Financial services, retail to lead blockchain spending

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Financial, retail and professional services industries to lead blockchain adoption.
Financial, retail and professional services industries to lead blockchain adoption.

Worldwide spending on blockchain solutions is forecast to reach $1.5 billion at the end of 2018, doubling the amount spent in 2017.

This is according to IDC's Worldwide Semi-annual Blockchain Spending Guide, which revealed spending on blockchain solutions will reach $11.7 billion in 2022, growing at a five-year compound annual growth rate (CAGR) of 73.2%.

"The financial services sector will be the leading driver ($552 million) in Western Europe, Middle East and Africa, China and Asia Pacific (excluding Japan and China) in 2018, driven largely by rapid adoption in the banking industry," notes IDC.

"The distribution and services sector ($379 million in 2018) will see strong investments from the retail and professional services industries, while the manufacturing and resources sector ($334 million in 2018) will be driven by the discrete and process manufacturing industries."

From a technology perspective, IT services and business services combined will account for roughly 70% of all blockchain spending, throughout 2017-2022, with spending fairly well balanced across the two categories, states the report. Blockchain platform software will be the largest category of spending outside of the services category and one of the fastest growing categories overall, along with security software.

"Enthusiasm for blockchain continues to be universally shared across regions as businesses and organisations alike continue to explore the technology's potential business application," says Stacey Soohoo, research manager with IDC's Customer Insights & Analysis team.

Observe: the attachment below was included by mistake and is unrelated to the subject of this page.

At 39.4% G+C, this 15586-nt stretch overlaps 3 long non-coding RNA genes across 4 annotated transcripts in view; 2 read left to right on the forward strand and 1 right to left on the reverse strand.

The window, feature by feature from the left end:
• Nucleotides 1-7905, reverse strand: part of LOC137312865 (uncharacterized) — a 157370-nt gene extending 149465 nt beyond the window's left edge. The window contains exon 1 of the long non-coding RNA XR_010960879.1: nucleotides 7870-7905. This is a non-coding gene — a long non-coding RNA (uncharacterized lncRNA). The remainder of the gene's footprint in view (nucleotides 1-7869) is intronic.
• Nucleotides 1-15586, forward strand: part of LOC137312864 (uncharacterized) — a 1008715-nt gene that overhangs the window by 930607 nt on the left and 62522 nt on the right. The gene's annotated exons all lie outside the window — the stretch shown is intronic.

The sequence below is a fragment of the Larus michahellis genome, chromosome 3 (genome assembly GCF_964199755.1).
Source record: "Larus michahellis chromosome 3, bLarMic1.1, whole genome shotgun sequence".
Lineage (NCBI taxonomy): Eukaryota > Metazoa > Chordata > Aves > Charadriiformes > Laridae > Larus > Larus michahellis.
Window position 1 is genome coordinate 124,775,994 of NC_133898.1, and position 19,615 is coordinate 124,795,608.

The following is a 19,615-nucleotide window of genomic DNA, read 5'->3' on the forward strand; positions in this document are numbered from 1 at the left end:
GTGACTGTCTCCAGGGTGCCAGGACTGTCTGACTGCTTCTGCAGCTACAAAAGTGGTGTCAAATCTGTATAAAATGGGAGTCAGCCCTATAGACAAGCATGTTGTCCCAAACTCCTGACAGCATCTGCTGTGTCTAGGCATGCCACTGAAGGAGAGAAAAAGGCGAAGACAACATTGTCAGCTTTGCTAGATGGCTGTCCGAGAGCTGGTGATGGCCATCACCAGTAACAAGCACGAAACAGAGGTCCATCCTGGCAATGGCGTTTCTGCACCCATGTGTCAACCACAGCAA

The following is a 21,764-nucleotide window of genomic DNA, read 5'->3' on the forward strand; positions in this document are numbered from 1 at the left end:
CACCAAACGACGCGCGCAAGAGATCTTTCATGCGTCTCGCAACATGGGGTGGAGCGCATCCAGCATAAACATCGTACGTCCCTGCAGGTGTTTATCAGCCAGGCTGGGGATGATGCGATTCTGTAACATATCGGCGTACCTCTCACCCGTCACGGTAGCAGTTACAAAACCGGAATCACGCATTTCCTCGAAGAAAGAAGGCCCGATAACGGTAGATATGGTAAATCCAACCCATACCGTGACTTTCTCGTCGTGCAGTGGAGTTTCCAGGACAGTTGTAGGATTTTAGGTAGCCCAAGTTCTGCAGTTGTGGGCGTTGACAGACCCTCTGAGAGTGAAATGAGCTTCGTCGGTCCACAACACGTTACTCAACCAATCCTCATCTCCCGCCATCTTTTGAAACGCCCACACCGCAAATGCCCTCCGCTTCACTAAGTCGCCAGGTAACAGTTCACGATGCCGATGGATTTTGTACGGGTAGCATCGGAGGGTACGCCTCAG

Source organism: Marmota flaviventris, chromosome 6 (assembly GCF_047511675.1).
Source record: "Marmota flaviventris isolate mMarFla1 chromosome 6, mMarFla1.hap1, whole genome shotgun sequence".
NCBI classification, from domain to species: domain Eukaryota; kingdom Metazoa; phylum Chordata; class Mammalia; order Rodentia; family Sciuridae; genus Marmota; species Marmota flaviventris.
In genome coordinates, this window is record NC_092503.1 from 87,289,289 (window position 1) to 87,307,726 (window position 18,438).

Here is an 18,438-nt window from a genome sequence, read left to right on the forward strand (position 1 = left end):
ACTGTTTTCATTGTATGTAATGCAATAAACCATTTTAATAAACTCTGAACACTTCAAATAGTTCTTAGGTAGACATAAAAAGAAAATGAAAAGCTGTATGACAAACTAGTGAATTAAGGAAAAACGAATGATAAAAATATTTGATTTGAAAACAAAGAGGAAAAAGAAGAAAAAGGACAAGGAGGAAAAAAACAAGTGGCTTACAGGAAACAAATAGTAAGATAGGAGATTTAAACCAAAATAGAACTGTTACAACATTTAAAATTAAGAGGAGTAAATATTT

"Regulatory concerns and industry standards continue to hinder widespread adoption as governments around the globe work with enterprises to formulate policies and governance. As such, cross-business collaboration and blockchain interoperability are emerging as key aspects in the growth of the distributed ledger technology."

Cross-border payments and settlements will be the use cases that see the largest spending in 2018 ($193 million), followed by lOT/lineage provenance ($160 million), and trade finance and post-trade/transaction settlements ($148 million). These three use cases will remain the largest in terms of overall spending in 2022, predicts IDC.

Research firm Gartner forecasts blockchain's business value-add will grow to slightly over $360 billion by 2026, then surge to more than $3.1 trillion by 2030, as blockchain evolves beyond Bitcoin and the financial sector.

"Blockchain technologies offer a set of capabilities that provide for new business and computing paradigms. Exploiting blockchain will demand that enterprises be willing to embrace decentralisation in their business models and processes," says Rajesh Kandaswamy, research vice-president at Gartner.

A report from the World Bank's International Finance Corporation points out that Sub-Saharan Africa, with its 70% unbanked population, provides enormous potential for the adoption of blockchain-based solutions.

"Blockchain is now disrupting the financial services industry in the region as part of a larger wave of external innovations by digital financial technologies. Emerging markets, due to their higher banking risks, lower bank penetration and greater presence of digital financing, are an ideal backdrop for the adoption of blockchain-based financial solutions," notes the World Bank.

According to multinational professional services firm EY, existing blockchain case studies on the African continent show blockchain can help improve business and social infrastructure, reducing long-standing inefficiencies and costs within multiple sectors.

"From enabling micropayment systems to digital identity management to smart contracts, blockchain-based solutions can leapfrog traditional or non-existent technology infrastructure in African nations and drive a new era of more inclusive growth. Investors and companies that operate in rapid-growth markets should keep a close eye on these exciting new iterations of home-grown innovation," says EY.

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